While this year’s funding bill does represent yet another year of increases for funding of juvenile justice programs, the omnibus does fall short of the funding amounts provided for in the Juvenile Justice Reform Act of 2018, which reauthorized the JJDPA for the first time in sixteen years. The bill authorizes a total of $176 million every year for fiscal years 2019-2023 for the Department of Justice to operate programs under the Act. 

“While we hoped to see the JJDPA funded at authorizing levels for the first full year of the reauthorized Act, we are glad to see the continuing upward trend of investment in juvenile justice programs. Increased investment in these programs is critical to ensuring our kids and communities are safe," says Rachel Marshall, Federal Policy Counsel for the Campaign for Youth Justice and Co-chair of the Act4JJ Campaign.  

As we mark the one-year anniversary of the passage of the Juvenile Justice Reform Act of 2018, we look forward to continuing to work with Congress to ensure these important programs are fully funded. 

For more information go to www.ACT4JJ.org


About Act 4 Juvenile Justice - Act 4 Juvenile Justice (ACT4JJ) is a campaign of the National Juvenile Justice and Delinquency Prevention Coalition (NJJDPC), which represents over 80 national organizations who work on youth development and juvenile justice issues. ACT4JJ is composed of juvenile justice, child welfare and youth development organizations advocating for the reauthorization of the Juvenile Justice and Delinquency Prevention Act (JJDPA) and increased federal funding for juvenile justice programs and services.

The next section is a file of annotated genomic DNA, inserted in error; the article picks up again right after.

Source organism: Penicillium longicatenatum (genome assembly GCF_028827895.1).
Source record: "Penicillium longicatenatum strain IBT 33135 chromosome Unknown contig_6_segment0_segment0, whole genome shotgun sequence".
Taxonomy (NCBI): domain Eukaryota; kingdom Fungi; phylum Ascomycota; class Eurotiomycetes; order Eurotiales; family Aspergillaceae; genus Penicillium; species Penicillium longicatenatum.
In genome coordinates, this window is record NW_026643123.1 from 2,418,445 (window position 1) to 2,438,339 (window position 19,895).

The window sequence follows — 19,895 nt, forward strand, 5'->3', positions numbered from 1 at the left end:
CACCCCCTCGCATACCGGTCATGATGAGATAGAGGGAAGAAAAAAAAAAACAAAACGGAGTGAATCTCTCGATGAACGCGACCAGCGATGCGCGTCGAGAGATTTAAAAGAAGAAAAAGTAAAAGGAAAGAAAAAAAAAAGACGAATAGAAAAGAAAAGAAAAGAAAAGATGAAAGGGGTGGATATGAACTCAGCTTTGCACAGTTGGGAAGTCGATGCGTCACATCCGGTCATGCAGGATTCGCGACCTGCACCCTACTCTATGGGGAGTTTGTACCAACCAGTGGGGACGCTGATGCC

National Advocates Call On Congress and the Administration to Pass an Additional Stimulus Bill that Addresses Needs of Children and Young People Who are Currently Trapped in Overcrowded Jails and Detention Centers

Posted in 2020 Press Releases

March 26, 2020
Campaign for Youth Justice
Aprill  O. Turner
Phone: (202) 821-1604
Email: This email address is being protected from spambots. You need JavaScript enabled to view it.
Coalition for Juvenile Justice
Naomi Smoot Evans
Phone: (202) 467-0864 ext.113
Email: This email address is being protected from spambots. You need JavaScript enabled to view it.
Washington, D.C. (March 26, 2020) National youth justice advocates and stakeholders were disheartened today to see that some of our most vulnerable youth are once again being overlooked by the federal government. 
Today’s stimulus legislation, which is meant to help address America’s needs during the ongoing COVID-19 pandemic, does little to help young people who are in secure custody or for those who are at risk of coming into contact with the justice system. 
We call on Congress and the Administration to pass an additional stimulus bill that addresses the needs of children and young people who are currently trapped in overcrowded jails and detention centers where social distancing simply is not possible. We owe it to our children to ensure that they have access to basic necessities: communication with their family through free phone calls or teleconferencing; access to remote-based educational opportunities; and access to life saving medical care and testing. States and localites also need access to preventive care for the majority of youth who are served in the community.